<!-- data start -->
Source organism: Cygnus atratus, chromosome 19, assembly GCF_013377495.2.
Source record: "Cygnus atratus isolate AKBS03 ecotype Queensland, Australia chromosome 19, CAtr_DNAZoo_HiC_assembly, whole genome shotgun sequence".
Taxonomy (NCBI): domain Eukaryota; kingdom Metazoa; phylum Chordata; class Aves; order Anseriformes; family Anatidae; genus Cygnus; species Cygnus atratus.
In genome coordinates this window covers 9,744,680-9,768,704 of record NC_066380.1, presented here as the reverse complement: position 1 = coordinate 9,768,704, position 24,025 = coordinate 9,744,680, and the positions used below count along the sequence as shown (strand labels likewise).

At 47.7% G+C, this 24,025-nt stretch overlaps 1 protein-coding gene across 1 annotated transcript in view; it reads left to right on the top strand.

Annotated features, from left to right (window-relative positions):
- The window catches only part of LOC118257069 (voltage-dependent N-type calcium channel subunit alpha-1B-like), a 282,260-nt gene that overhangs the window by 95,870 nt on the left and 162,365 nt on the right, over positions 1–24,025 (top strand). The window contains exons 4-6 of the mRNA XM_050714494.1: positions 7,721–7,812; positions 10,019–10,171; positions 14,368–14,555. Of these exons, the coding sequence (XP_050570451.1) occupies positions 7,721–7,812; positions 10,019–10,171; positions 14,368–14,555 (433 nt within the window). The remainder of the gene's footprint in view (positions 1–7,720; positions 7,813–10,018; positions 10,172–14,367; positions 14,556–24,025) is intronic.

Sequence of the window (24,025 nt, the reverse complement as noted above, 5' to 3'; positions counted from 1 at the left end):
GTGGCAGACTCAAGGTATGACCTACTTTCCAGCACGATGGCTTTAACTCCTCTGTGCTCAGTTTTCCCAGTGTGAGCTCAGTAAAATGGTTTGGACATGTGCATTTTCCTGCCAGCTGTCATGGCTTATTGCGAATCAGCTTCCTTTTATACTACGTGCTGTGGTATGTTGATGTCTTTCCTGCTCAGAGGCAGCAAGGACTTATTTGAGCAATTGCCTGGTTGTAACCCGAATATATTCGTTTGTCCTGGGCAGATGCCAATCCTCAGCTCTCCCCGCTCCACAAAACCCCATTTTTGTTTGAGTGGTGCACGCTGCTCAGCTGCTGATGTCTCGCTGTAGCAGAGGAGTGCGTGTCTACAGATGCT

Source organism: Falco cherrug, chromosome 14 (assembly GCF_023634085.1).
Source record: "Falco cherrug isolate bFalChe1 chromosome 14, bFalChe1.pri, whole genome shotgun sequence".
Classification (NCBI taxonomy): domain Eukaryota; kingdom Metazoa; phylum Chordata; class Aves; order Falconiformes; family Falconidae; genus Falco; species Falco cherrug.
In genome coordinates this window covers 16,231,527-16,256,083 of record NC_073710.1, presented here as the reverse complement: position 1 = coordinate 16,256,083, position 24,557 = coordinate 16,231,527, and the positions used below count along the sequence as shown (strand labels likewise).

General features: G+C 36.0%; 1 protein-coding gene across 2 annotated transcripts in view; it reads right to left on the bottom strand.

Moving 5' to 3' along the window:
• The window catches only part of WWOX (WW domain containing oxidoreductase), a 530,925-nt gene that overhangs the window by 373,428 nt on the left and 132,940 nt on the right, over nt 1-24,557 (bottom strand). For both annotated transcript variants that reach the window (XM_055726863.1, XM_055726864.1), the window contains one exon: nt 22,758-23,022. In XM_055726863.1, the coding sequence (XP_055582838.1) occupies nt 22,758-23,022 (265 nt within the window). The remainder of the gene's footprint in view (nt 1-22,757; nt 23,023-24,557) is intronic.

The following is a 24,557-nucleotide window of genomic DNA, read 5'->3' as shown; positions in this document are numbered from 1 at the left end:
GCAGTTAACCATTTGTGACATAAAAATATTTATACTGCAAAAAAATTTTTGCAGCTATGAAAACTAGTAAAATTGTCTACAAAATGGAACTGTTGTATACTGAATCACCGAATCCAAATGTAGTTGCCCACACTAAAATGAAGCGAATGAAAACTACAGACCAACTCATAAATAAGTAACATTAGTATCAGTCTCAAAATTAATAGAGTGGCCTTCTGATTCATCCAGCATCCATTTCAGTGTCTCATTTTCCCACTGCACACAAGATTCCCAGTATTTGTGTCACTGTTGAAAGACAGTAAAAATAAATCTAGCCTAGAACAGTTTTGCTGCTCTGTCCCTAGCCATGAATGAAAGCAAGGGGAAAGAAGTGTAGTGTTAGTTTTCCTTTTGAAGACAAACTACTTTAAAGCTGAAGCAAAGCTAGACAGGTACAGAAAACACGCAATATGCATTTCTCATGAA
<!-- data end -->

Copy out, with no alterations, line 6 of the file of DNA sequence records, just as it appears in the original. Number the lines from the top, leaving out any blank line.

Annotated features, from left to right (window-relative positions):